June 14, 2009
June 14, 2009
June 17, 2009
14.1070.1 - 14.1070.6
Standards Education in Technology Programs
During the past two decades, business and trade have been strongly influenced by information technology and globalization. The business environment is extremely competitive in which international standards and standardization systems are playing an increasingly important role in all areas including technology, finance, trade and environmental law. As a result, the ability to apply technical standards has become an essential skill for engineers and technologists. Engineering accreditation criteria require students to acquire “an ability to design a system, component, or process to meet desired needs within realistic constraints such as economic, environmental, social, political, ethical, health and safety, manufacturability, and sustainability”. This criterion implies learning about Regulations and Standards. However, the TAC of ABET General Criteria currently does not have a similar requirement for technology programs. A 2008 survey conducted by the Center for Global Standards Analysis indicated that Standards Education does have a strategic value. This paper presents DeVry University’s initiative for educating its technology students on global standards and standardization systems. It also discusses the IEEE Standards Education Committee’s effort on developing educational material to help learn Standards. A sample student application paper is exhibited.
Standards and codes are a very important part of the practice of engineering and technology. Since products and services are increasingly being developed and delivered from various parts of the world, knowledge and application of standards have become even more crucial. Almost all world trade is affected by standardization. Many businesses will not consider buying products or services that do not meet applicable or common standards for performance, safety and quality. Concerns about sustainability also require products and processes developed according to global standards. The findings of a recent survey conducted in March-July 2008 by the Center for Global Standards Analysis indicated that “standards education is necessary and does have a strategic value” (1). Those surveyed represented 11 major standards organizations from the U.S.A., U.K., China and Japan.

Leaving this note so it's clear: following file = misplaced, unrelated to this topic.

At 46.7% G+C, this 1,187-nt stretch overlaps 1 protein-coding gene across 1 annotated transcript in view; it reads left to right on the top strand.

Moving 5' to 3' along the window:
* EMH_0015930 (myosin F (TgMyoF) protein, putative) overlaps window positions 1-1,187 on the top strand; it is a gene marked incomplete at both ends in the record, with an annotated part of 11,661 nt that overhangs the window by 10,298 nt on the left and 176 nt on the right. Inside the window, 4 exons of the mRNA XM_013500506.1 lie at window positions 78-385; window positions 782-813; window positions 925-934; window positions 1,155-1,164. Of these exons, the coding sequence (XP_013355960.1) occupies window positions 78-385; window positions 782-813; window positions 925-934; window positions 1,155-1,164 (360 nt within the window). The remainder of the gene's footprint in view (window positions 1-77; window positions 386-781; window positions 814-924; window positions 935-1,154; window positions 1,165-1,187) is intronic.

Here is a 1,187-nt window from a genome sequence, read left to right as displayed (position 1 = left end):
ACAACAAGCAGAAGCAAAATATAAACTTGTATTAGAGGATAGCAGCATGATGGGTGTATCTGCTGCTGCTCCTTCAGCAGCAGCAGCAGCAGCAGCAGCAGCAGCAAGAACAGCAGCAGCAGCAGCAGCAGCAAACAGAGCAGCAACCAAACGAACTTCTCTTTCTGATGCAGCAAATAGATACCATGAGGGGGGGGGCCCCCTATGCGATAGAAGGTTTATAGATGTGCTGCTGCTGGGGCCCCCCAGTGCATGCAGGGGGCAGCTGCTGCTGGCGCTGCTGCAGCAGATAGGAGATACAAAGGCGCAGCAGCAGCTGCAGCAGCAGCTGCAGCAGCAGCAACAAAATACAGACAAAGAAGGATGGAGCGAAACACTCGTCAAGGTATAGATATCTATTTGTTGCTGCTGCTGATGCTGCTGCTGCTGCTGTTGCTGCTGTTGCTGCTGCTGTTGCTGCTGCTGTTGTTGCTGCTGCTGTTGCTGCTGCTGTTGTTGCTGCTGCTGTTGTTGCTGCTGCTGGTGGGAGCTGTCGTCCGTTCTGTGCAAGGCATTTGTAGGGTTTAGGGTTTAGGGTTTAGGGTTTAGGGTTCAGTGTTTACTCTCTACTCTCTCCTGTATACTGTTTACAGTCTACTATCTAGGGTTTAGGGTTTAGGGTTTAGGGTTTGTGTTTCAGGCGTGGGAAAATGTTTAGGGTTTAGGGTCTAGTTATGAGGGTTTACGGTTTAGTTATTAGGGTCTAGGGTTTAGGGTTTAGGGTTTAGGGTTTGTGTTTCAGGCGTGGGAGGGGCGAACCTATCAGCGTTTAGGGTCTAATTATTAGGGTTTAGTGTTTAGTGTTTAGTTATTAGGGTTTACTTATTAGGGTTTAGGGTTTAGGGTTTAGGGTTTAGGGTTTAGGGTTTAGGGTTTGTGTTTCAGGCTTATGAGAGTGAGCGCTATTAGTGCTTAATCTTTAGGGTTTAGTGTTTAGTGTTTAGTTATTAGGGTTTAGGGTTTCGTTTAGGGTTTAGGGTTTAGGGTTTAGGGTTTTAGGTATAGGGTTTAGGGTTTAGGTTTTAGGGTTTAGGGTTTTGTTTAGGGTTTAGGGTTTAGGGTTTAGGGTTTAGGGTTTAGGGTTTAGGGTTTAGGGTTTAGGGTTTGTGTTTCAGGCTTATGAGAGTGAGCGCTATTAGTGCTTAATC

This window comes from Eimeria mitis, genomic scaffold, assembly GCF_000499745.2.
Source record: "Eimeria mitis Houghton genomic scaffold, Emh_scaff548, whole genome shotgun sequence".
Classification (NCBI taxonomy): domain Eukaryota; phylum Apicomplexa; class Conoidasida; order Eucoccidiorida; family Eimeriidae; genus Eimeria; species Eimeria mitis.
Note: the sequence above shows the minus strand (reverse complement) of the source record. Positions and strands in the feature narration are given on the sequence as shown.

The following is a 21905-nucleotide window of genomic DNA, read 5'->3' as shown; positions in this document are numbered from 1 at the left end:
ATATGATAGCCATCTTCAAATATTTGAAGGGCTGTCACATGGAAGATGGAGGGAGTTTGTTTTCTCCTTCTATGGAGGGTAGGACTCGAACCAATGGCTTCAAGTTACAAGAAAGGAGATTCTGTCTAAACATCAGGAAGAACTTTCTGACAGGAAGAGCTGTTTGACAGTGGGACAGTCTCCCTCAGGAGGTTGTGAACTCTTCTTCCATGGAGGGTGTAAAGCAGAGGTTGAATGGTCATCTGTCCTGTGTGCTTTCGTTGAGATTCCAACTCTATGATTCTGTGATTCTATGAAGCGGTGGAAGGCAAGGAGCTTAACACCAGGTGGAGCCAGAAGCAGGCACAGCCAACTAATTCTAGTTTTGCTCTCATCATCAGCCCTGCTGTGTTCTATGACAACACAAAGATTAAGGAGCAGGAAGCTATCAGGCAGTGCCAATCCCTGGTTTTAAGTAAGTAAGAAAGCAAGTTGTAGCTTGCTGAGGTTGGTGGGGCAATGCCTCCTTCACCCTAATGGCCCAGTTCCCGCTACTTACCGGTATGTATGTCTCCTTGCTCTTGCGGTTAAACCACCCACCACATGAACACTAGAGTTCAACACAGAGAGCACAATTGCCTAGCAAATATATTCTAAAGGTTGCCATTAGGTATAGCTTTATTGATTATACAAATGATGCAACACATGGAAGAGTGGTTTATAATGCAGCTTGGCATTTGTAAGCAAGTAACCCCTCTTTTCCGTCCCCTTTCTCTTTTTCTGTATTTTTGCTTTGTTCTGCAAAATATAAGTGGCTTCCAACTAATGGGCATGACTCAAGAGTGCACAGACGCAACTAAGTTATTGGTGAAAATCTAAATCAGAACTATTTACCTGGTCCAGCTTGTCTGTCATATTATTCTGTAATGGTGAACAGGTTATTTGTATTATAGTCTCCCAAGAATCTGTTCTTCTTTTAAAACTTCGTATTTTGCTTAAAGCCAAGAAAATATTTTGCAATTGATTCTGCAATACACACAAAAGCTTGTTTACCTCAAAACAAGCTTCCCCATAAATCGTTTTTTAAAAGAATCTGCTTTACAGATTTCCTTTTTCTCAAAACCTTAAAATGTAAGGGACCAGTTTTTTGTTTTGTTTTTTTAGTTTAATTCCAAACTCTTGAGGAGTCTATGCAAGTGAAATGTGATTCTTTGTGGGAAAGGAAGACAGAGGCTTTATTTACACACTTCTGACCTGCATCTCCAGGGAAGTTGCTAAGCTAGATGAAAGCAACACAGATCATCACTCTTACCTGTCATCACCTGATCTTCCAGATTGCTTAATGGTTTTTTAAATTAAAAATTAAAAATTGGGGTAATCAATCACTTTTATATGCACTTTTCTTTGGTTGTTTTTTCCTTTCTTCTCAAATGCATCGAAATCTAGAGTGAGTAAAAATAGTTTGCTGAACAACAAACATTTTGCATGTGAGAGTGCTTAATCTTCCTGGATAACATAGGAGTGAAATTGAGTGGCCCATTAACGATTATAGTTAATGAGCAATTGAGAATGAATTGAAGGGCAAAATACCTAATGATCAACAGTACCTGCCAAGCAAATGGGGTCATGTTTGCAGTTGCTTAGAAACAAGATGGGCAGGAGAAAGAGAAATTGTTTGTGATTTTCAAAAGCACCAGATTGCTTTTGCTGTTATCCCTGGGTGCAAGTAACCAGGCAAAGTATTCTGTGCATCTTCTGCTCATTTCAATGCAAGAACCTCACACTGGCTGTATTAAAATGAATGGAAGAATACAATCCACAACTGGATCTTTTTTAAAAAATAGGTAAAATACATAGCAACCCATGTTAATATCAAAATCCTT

However, although knowledge of standards should be integral to engineering and technology education, standards education is still generally acquired after students graduate from college – in their professional lives and as needed. Private corporations, government agencies and other professional organizations have provided this training for the last century, because most engineering and technology programs in the United States do not have standards education in their curriculums. In the college curriculums, consideration of standards has been generally limited to applications in the design of senior projects.
Karim, A., & McClain, J. (2009, June), Standards Education In Technology Programs Paper presented at 2009 Annual Conference & Exposition, Austin, Texas. https://peer.asee.org/4717
ASEE holds the copyright on this document. It may be read by the public free of charge. Authors may archive their work on personal websites or in institutional repositories with the following citation: © 2009 American Society for Engineering Education. Other scholars may excerpt or quote from these materials with the same citation. When excerpting or quoting from Conference Proceedings, authors should, in addition to noting the ASEE copyright, list all the original authors and their institutions and name the host city of the conference. - Last updated April 1, 2015